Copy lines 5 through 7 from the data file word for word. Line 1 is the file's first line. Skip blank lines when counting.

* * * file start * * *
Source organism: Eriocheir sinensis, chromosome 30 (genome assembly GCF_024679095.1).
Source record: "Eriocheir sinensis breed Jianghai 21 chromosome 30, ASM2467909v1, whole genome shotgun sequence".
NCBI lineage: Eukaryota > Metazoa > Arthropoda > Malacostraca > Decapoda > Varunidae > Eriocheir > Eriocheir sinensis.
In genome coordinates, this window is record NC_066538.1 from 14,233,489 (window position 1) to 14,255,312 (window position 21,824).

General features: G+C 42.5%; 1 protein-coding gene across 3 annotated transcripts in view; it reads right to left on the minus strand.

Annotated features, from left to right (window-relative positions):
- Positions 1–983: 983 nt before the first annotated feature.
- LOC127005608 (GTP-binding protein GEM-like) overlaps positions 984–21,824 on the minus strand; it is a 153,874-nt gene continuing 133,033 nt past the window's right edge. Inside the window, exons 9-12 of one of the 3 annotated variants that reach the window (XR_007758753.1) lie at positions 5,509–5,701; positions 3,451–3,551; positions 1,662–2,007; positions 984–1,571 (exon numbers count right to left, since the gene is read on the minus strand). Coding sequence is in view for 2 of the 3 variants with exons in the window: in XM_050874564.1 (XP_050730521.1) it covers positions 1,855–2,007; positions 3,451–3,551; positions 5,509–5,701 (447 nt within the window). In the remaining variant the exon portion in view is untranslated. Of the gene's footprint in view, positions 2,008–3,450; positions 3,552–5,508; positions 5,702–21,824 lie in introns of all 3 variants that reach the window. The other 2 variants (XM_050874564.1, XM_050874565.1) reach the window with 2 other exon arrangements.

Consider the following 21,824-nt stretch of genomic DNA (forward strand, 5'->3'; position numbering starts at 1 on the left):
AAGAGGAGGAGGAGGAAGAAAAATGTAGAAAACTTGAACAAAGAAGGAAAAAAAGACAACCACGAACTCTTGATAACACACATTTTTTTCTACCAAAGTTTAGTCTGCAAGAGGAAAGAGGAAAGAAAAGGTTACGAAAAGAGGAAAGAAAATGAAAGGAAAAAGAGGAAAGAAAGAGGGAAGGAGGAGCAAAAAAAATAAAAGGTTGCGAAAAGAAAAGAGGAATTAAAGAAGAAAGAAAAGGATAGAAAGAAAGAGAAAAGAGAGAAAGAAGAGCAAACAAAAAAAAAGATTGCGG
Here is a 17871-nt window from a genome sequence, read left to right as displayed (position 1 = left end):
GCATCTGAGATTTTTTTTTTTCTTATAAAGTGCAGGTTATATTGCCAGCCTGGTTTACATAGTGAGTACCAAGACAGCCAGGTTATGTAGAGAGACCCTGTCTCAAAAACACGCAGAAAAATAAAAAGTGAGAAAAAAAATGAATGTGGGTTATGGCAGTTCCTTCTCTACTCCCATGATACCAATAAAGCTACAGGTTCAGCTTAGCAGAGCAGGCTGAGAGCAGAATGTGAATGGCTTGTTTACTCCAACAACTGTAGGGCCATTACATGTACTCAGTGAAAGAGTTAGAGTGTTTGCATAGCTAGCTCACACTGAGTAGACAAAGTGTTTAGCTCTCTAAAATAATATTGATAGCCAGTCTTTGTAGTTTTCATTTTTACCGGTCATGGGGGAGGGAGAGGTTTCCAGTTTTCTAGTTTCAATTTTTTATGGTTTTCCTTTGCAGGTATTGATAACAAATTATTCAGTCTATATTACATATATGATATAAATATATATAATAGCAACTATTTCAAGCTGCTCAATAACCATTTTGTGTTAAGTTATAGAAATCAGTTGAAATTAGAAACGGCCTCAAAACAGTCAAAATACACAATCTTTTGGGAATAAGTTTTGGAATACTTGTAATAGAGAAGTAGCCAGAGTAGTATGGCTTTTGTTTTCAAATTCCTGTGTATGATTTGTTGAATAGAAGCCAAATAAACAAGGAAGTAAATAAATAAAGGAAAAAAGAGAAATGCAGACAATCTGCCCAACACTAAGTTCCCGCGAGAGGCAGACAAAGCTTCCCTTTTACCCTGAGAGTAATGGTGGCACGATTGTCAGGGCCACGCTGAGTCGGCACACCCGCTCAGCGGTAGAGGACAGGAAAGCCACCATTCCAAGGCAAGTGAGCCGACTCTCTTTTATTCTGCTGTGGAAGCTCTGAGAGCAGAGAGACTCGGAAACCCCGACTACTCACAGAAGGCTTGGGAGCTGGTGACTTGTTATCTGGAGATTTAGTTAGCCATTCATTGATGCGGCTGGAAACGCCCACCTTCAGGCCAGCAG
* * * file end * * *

General features: G+C 42.5%; 1 protein-coding gene across 3 annotated transcripts in view; it reads right to left on the minus strand.

Annotated features, from left to right (window-relative positions):
- Positions 1–983: 983 nt before the first annotated feature.